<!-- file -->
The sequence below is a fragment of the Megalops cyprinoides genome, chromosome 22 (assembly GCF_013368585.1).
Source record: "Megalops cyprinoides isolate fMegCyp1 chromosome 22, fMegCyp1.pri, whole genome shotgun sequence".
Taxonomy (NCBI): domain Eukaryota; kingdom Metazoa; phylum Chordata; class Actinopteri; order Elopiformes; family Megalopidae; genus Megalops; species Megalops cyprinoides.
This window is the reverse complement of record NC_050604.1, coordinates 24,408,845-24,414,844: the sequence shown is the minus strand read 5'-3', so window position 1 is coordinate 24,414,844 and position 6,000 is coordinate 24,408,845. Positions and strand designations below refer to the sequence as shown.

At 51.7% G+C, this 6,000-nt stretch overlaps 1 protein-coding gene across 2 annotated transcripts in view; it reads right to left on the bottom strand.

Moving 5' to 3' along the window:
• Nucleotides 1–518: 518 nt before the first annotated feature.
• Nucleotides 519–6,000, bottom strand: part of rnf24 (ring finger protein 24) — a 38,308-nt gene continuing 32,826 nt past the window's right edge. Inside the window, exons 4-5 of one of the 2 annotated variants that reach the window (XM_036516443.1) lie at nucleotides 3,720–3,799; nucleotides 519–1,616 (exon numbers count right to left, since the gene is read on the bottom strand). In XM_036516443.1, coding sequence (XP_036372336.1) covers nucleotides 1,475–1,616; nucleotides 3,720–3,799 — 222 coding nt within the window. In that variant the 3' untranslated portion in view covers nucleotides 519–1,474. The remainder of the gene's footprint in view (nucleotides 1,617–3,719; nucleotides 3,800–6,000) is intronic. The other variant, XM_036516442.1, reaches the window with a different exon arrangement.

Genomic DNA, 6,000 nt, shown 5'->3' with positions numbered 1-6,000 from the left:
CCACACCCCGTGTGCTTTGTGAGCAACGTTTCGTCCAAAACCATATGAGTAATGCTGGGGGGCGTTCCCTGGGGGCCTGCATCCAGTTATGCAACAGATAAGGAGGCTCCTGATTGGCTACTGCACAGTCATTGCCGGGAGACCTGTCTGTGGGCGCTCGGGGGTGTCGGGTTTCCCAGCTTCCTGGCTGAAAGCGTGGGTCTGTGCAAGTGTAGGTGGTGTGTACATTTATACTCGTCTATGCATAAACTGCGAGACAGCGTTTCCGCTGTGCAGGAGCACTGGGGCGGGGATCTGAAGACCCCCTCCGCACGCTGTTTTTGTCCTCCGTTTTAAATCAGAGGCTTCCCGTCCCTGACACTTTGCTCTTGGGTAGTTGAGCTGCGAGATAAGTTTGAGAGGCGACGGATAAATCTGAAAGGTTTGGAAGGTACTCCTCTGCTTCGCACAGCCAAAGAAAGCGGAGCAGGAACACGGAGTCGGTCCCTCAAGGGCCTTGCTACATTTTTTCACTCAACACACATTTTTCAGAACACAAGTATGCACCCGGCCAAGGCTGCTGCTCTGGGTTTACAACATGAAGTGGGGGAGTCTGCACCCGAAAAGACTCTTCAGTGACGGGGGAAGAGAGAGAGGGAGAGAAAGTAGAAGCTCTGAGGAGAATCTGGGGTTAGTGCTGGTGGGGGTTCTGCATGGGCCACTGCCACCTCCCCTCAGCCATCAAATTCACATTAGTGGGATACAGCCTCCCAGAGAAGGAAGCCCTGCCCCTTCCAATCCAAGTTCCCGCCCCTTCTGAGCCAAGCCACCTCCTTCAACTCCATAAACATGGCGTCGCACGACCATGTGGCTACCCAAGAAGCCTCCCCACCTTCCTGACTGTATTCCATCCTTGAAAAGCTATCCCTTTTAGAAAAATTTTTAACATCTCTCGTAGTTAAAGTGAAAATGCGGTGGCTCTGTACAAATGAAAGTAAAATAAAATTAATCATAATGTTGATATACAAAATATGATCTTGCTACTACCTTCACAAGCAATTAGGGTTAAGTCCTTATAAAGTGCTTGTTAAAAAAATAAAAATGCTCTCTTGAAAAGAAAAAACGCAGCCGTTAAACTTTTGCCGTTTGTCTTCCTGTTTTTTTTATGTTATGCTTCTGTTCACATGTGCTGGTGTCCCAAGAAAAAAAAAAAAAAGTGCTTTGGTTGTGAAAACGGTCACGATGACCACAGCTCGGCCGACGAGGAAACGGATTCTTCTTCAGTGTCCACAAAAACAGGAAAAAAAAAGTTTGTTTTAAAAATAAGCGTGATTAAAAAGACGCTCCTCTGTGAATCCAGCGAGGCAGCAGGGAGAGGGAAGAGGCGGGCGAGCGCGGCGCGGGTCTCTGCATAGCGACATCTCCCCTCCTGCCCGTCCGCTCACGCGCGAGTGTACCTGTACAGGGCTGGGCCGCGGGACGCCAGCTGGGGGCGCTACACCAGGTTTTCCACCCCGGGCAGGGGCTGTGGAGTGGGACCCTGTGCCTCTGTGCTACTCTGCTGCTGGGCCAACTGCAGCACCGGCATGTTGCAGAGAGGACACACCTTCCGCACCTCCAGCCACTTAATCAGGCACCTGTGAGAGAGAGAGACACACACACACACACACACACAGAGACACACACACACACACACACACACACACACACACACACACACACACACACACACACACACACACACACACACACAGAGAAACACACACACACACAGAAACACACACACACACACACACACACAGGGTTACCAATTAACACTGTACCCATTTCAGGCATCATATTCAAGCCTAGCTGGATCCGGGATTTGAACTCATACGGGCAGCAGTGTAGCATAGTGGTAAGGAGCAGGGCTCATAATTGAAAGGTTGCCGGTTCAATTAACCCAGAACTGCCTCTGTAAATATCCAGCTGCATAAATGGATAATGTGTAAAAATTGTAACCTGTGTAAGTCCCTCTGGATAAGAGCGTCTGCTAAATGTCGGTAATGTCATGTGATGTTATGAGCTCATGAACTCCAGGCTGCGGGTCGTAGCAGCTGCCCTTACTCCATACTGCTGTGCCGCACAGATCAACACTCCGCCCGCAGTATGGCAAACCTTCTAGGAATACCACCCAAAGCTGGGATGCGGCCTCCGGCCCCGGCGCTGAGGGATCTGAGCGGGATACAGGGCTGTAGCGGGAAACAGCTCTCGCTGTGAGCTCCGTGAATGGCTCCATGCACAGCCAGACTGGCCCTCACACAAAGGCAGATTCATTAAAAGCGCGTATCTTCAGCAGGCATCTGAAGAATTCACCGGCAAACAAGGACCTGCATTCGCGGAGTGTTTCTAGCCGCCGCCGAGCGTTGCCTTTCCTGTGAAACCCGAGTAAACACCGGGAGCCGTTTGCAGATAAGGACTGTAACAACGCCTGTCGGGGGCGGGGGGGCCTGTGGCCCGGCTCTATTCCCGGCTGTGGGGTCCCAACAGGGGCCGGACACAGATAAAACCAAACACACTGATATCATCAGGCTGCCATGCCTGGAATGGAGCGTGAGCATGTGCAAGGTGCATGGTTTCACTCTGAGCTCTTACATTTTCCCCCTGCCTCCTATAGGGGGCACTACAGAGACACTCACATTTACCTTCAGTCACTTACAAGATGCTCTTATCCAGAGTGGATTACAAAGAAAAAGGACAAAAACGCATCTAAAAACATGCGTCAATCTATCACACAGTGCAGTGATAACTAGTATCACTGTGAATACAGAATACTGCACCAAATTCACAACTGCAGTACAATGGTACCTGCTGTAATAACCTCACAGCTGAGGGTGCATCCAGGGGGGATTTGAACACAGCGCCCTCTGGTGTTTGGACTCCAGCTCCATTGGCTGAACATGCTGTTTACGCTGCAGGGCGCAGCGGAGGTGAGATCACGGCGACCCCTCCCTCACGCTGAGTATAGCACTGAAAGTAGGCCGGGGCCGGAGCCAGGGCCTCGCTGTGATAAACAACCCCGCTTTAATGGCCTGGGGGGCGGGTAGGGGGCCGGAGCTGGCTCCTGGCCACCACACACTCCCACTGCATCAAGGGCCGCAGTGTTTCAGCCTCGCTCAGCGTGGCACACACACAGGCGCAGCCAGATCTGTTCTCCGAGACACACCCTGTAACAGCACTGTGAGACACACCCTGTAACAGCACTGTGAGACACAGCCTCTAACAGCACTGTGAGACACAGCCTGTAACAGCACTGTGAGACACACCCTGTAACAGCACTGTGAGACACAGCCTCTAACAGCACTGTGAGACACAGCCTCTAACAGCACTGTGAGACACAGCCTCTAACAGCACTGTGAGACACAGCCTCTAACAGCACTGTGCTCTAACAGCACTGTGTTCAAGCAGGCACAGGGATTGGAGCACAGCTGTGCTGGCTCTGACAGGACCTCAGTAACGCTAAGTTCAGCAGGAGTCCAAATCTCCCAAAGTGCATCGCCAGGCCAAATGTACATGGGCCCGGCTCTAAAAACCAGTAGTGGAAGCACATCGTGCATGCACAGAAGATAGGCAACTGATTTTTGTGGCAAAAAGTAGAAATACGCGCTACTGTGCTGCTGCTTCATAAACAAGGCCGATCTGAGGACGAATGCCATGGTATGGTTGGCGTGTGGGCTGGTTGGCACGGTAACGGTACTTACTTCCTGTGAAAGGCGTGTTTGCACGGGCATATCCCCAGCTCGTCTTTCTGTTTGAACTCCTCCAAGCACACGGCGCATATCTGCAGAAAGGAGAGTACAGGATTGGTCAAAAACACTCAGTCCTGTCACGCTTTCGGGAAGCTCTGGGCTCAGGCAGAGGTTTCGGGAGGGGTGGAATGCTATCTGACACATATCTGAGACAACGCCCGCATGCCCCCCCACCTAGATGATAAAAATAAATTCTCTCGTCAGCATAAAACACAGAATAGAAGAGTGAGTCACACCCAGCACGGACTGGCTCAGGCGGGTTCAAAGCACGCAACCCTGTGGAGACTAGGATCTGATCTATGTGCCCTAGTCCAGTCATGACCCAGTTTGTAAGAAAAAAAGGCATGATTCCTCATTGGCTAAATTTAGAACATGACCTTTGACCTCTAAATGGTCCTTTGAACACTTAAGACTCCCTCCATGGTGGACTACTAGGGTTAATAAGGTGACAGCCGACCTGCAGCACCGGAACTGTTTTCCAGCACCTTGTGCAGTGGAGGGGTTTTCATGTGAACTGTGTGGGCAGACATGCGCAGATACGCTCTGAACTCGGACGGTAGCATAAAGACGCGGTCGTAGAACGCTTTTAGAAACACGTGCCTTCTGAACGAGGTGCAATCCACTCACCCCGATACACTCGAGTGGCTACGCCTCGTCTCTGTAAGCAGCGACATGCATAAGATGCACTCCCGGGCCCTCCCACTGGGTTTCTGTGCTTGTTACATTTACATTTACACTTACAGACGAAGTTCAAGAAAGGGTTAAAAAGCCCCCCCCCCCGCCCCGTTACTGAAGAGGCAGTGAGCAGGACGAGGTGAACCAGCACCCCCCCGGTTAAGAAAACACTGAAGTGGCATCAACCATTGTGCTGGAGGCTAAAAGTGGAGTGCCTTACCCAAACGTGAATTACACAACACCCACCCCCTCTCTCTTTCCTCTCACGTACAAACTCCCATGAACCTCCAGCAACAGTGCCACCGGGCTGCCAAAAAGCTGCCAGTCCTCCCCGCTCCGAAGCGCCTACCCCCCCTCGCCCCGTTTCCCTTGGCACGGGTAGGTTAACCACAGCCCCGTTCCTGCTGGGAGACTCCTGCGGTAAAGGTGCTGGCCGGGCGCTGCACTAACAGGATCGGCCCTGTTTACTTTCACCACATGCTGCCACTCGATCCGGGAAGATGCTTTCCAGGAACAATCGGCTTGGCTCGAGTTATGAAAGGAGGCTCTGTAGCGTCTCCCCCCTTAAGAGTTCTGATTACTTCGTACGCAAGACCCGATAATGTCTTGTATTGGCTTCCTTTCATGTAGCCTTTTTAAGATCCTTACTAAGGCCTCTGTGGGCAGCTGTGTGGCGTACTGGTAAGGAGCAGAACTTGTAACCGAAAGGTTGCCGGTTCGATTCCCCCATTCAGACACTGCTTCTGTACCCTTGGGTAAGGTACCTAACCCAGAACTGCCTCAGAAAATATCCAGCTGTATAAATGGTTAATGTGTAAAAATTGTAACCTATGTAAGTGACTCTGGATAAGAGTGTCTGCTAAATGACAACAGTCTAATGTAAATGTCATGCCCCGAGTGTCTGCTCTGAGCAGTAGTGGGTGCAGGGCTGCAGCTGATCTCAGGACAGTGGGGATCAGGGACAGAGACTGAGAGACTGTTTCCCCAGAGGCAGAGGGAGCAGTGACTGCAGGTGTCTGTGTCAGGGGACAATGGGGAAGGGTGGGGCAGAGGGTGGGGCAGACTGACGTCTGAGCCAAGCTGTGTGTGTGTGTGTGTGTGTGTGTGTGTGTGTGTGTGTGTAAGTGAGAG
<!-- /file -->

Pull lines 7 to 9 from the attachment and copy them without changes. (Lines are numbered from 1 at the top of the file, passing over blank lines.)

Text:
• Nucleotides 1–518: 518 nt before the first annotated feature.
• Nucleotides 519–6,000, bottom strand: part of rnf24 (ring finger protein 24) — a 38,308-nt gene continuing 32,826 nt past the window's right edge. Inside the window, exons 4-5 of one of the 2 annotated variants that reach the window (XM_036516443.1) lie at nucleotides 3,720–3,799; nucleotides 519–1,616 (exon numbers count right to left, since the gene is read on the bottom strand). In XM_036516443.1, coding sequence (XP_036372336.1) covers nucleotides 1,475–1,616; nucleotides 3,720–3,799 — 222 coding nt within the window. In that variant the 3' untranslated portion in view covers nucleotides 519–1,474. The remainder of the gene's footprint in view (nucleotides 1,617–3,719; nucleotides 3,800–6,000) is intronic. The other variant, XM_036516442.1, reaches the window with a different exon arrangement.

Genomic DNA, 6,000 nt, shown 5'->3' with positions numbered 1-6,000 from the left: